On the lefty relief market and the Nats’ improved pitching depth

Another left-handed reliever that the Nationals were linked to this offseason has landed a multi-year, eight-figure contract.

J.P. Howell has agreed to a two-year deal with the Dodgers worth a guaranteed $11.25 million, with a mutual option for 2016 worth $6.25 million, according to various reports. The option can reportedly vest based on a certain amount of appearances over the two guaranteed years.

Howell’s deal comes after Boone Logan agreed to a three-year, $16.5 million contract with the Rockies over the weekend.

Instead of tossing around that kind of money in order to procure a southpaw for their bullpen, the Nats opted to go the trade route, acquiring Jerry Blevins in a deal with the Athletics during the Winter Meetings.

The Nats might have given up their 2013 minor league player of the year in Billy Burns in that deal, but they now control Blevins for two years, and he’ll likely make somewhere around $4 million through arbitration over those two years combined.

In other words, they’ll get two years of Blevins, whose career numbers are superior to those put up by Howell and Logan, for less than the average annual value for either of the two free agent lefties. Yes, Howell had a dynamite 2013 season and Logan pitched well in the tough American League East. But Blevins has proven that he’s in that class, and the Nats control him at a very reasonable rate through the 2015 season.

Mike Rizzo had to pay a price in terms of a toolsy outfield prospect in the trade with the A’s, but the Nats had a surplus of center field options rising through their minor league ranks. If you ask me, the Blevins deal looks better and better the more we see how the free agent market for lefty relievers is playing out.

I was having a conversation with someone back at the Winter Meetings (those five days in Orlando are such a blur that I honestly can’t remember who), and we started discussing how the Nationals will be much better suited in 2014 than they were last season in one key area - starting pitching depth.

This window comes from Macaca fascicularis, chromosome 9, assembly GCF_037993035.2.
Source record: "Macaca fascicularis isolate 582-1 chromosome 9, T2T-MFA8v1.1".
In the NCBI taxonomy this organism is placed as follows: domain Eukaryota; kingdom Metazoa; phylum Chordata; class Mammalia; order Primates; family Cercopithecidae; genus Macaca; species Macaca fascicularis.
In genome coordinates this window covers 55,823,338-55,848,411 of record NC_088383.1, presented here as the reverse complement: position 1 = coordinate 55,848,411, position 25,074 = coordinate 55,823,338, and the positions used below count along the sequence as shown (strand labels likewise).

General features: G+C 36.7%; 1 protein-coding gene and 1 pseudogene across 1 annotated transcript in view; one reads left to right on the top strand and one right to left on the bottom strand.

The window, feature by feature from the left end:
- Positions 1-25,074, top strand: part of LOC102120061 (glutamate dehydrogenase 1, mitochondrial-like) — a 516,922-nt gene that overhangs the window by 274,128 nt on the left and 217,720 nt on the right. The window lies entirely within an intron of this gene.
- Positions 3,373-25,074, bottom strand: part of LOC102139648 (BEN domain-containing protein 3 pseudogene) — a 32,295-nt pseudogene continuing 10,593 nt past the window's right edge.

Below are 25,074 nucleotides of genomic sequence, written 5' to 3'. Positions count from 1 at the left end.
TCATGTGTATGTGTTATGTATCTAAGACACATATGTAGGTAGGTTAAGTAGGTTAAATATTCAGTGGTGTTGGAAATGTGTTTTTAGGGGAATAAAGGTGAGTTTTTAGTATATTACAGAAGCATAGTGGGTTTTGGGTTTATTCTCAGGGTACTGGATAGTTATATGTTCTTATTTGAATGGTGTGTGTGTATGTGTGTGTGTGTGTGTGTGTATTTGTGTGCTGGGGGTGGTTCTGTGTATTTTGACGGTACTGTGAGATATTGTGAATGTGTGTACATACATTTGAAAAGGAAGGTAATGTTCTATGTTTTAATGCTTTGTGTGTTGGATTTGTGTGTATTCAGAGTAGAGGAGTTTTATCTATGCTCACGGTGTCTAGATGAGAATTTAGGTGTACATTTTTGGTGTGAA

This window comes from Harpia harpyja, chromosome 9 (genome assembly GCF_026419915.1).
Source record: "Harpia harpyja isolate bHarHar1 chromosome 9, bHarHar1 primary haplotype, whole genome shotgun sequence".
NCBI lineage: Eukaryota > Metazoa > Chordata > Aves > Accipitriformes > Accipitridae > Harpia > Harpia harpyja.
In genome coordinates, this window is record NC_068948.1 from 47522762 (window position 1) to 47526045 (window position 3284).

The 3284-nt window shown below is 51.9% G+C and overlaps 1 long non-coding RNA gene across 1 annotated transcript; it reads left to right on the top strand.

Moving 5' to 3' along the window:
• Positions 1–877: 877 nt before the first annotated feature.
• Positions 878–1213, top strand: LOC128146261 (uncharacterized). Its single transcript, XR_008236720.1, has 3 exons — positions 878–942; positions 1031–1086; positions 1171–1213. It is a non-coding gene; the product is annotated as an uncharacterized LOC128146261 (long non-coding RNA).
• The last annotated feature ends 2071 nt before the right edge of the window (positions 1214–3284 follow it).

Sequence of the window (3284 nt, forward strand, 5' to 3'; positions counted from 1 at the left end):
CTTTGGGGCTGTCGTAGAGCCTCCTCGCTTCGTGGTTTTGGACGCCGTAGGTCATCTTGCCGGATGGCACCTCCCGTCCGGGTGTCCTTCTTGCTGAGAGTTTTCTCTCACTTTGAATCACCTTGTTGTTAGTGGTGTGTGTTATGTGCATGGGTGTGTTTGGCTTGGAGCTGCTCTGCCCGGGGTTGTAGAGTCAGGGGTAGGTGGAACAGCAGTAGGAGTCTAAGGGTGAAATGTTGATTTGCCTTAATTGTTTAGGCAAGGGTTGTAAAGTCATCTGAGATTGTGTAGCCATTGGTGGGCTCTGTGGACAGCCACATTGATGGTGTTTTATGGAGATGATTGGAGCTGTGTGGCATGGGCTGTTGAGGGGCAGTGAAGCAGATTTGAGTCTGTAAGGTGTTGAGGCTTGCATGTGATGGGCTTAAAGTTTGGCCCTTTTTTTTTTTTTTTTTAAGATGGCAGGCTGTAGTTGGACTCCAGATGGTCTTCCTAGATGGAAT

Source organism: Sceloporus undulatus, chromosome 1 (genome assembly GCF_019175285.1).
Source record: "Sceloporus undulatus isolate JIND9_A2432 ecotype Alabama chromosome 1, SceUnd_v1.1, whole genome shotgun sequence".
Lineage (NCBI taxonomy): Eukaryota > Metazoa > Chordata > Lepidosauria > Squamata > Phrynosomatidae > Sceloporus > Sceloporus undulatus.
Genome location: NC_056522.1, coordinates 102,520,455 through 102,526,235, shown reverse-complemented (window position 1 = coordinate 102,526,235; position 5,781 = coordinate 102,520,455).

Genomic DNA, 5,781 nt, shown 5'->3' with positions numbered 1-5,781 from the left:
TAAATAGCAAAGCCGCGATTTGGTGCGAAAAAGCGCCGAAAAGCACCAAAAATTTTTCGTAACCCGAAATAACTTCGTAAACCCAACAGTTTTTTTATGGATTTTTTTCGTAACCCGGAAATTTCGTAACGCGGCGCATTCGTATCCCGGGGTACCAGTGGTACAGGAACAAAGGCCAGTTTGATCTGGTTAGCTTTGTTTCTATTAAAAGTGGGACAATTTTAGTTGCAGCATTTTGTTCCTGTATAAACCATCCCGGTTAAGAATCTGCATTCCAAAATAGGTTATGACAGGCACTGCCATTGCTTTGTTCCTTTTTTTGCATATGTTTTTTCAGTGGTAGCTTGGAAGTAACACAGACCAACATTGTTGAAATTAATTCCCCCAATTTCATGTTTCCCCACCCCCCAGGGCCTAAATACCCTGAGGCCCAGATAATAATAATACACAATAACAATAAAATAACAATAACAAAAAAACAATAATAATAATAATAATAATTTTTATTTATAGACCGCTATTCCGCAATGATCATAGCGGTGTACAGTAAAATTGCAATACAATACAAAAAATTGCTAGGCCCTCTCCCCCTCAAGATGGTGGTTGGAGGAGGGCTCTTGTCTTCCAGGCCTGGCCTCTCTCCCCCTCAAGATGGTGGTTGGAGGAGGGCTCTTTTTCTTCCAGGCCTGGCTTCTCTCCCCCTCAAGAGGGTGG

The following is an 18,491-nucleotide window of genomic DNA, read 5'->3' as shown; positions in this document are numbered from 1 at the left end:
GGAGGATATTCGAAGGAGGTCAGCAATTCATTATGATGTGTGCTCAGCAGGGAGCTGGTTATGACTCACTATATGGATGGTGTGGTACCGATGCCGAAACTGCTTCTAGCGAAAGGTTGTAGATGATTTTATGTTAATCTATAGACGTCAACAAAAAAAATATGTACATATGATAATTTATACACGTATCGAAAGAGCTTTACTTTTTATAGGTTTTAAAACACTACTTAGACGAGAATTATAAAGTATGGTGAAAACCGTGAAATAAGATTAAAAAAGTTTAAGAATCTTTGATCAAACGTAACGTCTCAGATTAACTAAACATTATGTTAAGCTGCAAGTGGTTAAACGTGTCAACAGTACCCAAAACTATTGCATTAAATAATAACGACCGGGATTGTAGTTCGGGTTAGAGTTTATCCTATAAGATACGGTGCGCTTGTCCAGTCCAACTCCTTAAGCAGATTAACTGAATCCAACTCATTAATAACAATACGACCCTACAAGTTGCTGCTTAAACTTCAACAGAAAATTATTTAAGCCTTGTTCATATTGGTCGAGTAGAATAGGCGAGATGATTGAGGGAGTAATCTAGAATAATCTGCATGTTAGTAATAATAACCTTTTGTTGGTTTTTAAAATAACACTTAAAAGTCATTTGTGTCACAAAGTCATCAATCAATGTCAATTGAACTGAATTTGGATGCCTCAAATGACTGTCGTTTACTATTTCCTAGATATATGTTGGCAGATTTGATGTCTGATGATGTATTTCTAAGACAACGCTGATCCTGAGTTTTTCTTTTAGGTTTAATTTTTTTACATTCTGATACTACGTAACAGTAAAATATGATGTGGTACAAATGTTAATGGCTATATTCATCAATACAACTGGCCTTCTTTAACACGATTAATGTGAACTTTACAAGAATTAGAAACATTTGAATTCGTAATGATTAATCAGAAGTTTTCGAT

The person I was talking to (sorry, whoever you are) pointed out that entering last season, the Nationals’ No. 6 starter, the guy that was in line to slide into the rotation if anything happened to the top five, was Chris Young.

Young battled injuries last season and posted a 7.88 ERA and 2.000 WHIP in his time at Triple-A Syracuse. No offense to the 34-year-old right-hander, but when the starter you’re looking to as your top insurance policy puts up those type of numbers, it’s never a good thing.

This spring, Young will be back with the Nats on a minor league deal, but he’ll have a bunch more starters around him in camp who now have major league experience under their belts.

Tanner Roark went 7-1 with a 1.51 ERA with the Nats in 2013, including a 1.74 ERA in five big league starts. Taylor Jordan impressed by posting a 3.66 ERA over nine starts in his first taste of the majors.

Ross Ohlendorf got his career back on track by pitching to a 3.28 ERA in 60 1/3 innings with the Nats, working in a number of roles but proving effective when called upon to start. Nathan Karns’ numbers at the major league level might not look too good (7.50 ERA and five homers allowed over three starts), but he got valuable experience and showed he’s knocking on the door of the big leagues.

Those four guys will all compete for the Nats’ No. 5 starting job with Ross Detwiler, who enters camp as the favorite to win the gig.

You then toss in Sammy Solis, Matt Purke and A.J. Cole - three prospects who made strides last season and are a year further along in their development - as well as Young, and the Nats have plenty of arms in the mix.

They’re clearly in a better place when it comes to starting pitching depth entering the spring of 2014 than they were in the spring of this year, and that has to make new manager Matt Williams feel pretty good, knowing he can let these guys duke it out in camp and then have options should a starter falter or go down due to injury.

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